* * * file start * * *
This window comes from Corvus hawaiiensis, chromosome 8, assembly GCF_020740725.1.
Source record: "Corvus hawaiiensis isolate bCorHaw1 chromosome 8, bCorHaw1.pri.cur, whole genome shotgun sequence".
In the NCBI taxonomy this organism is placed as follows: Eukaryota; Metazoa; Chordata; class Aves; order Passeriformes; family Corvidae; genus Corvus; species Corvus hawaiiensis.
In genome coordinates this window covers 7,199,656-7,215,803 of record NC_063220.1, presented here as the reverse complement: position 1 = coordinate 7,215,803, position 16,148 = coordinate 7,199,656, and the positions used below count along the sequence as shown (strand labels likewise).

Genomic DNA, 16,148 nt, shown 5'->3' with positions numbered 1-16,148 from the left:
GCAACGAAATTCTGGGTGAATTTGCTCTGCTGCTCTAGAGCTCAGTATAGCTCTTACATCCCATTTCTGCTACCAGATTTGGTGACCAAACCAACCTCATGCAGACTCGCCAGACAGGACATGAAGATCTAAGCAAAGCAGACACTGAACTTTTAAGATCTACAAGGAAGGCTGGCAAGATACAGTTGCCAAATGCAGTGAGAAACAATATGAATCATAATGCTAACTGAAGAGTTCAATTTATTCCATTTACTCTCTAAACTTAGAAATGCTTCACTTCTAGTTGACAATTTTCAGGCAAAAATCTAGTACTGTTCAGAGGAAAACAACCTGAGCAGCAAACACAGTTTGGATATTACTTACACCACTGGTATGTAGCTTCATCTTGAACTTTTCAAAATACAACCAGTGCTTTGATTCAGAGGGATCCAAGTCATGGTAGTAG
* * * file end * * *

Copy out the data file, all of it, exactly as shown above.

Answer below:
This window comes from Corvus hawaiiensis, chromosome 8, assembly GCF_020740725.1.
Source record: "Corvus hawaiiensis isolate bCorHaw1 chromosome 8, bCorHaw1.pri.cur, whole genome shotgun sequence".
In the NCBI taxonomy this organism is placed as follows: Eukaryota; Metazoa; Chordata; class Aves; order Passeriformes; family Corvidae; genus Corvus; species Corvus hawaiiensis.
In genome coordinates this window covers 7,199,656-7,215,803 of record NC_063220.1, presented here as the reverse complement: position 1 = coordinate 7,215,803, position 16,148 = coordinate 7,199,656, and the positions used below count along the sequence as shown (strand labels likewise).

Genomic DNA, 16,148 nt, shown 5'->3' with positions numbered 1-16,148 from the left:
GCAACGAAATTCTGGGTGAATTTGCTCTGCTGCTCTAGAGCTCAGTATAGCTCTTACATCCCATTTCTGCTACCAGATTTGGTGACCAAACCAACCTCATGCAGACTCGCCAGACAGGACATGAAGATCTAAGCAAAGCAGACACTGAACTTTTAAGATCTACAAGGAAGGCTGGCAAGATACAGTTGCCAAATGCAGTGAGAAACAATATGAATCATAATGCTAACTGAAGAGTTCAATTTATTCCATTTACTCTCTAAACTTAGAAATGCTTCACTTCTAGTTGACAATTTTCAGGCAAAAATCTAGTACTGTTCAGAGGAAAACAACCTGAGCAGCAAACACAGTTTGGATATTACTTACACCACTGGTATGTAGCTTCATCTTGAACTTTTCAAAATACAACCAGTGCTTTGATTCAGAGGGATCCAAGTCATGGTAGTAG